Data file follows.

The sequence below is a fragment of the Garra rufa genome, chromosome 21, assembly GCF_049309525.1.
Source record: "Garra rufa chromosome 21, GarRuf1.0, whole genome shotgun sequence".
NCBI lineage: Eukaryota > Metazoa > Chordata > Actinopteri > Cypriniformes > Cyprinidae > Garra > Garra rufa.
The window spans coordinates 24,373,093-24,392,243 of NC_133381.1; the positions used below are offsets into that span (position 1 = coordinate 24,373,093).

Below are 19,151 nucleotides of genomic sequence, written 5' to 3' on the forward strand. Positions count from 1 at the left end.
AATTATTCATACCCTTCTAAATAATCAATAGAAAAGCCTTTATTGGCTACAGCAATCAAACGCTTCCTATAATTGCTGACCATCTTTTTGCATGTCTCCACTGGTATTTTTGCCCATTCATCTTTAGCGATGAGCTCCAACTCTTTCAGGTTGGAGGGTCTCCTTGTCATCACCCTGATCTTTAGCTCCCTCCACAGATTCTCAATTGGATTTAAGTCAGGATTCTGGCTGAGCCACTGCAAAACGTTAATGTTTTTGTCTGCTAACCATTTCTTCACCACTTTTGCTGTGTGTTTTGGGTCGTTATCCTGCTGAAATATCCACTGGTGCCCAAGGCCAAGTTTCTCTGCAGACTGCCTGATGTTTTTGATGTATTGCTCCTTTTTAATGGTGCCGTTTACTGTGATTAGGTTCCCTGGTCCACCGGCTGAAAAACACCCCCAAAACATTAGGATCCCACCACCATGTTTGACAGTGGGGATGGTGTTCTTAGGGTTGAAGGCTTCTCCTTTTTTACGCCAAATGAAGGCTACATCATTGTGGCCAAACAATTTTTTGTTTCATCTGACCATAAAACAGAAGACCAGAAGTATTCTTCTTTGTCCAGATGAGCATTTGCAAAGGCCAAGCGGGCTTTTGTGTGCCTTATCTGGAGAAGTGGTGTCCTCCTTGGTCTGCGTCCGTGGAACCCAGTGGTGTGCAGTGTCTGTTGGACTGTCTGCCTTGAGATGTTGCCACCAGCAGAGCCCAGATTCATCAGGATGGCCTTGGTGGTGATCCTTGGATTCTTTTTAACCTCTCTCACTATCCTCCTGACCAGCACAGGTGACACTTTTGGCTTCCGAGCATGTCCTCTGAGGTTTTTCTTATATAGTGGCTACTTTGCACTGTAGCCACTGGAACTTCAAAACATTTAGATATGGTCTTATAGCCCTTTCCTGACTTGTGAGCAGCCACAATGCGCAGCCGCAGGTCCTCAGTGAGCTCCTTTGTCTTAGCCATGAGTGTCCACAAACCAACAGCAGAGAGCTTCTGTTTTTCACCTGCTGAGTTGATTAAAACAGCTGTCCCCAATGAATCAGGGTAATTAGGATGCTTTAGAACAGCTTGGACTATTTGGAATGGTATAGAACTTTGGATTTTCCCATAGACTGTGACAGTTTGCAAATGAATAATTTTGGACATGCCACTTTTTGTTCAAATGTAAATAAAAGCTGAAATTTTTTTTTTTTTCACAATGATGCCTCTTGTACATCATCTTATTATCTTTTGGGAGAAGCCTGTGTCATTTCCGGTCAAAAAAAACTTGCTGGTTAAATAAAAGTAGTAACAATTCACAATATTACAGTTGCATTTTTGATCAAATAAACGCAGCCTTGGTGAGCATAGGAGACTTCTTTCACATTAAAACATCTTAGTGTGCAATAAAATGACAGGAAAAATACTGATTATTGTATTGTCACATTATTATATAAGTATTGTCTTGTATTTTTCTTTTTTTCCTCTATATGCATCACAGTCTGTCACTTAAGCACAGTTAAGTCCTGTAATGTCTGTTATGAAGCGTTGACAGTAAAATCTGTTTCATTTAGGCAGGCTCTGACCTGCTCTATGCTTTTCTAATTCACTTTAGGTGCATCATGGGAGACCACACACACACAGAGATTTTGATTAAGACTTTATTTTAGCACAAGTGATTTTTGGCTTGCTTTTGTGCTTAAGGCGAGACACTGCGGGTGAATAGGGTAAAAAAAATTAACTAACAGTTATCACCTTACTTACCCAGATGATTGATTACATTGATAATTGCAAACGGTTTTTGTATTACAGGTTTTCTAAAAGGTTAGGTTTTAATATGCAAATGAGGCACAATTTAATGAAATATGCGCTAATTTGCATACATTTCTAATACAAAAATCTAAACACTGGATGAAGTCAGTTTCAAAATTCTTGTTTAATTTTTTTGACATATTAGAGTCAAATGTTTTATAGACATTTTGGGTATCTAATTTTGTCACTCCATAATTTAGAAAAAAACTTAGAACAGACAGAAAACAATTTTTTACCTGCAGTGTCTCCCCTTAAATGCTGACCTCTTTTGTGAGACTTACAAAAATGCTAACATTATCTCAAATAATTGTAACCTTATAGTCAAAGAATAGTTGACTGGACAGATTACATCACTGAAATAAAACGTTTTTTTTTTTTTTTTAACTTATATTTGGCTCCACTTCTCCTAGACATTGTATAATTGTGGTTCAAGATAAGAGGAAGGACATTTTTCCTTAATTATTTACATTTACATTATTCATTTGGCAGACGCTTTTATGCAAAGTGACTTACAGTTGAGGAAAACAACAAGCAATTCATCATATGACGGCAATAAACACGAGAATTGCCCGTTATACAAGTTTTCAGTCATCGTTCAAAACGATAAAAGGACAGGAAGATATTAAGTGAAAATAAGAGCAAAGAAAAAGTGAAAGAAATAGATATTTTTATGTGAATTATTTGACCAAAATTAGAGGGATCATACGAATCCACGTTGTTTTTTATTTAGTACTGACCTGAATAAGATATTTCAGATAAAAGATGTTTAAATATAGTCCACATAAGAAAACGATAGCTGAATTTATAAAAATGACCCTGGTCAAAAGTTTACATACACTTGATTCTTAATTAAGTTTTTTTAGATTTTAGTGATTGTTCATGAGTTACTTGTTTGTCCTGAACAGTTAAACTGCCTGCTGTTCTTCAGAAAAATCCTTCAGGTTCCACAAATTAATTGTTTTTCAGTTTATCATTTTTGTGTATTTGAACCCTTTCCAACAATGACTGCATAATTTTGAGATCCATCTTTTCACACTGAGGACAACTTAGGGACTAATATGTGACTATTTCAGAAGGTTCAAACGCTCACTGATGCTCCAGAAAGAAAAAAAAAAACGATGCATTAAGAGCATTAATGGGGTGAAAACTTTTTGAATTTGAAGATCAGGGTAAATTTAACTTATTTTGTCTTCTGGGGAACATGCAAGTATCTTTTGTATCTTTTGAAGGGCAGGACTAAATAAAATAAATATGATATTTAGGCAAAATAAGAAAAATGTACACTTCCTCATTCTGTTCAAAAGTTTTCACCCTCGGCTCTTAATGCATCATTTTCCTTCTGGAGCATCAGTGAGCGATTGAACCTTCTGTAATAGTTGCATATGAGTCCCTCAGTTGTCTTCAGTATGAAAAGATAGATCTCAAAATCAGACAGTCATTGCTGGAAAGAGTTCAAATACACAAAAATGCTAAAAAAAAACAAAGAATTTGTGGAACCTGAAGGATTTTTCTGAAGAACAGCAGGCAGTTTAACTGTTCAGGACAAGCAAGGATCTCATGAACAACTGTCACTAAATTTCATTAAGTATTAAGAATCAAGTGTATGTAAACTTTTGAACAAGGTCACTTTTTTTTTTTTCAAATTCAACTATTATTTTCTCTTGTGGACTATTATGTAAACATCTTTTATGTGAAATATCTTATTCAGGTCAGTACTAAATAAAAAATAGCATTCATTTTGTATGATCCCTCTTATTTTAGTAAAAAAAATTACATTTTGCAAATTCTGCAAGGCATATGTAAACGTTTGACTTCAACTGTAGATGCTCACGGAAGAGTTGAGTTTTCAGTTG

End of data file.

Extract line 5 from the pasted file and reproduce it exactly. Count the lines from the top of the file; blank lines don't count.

Below are 19,151 nucleotides of genomic sequence, written 5' to 3' on the forward strand. Positions count from 1 at the left end.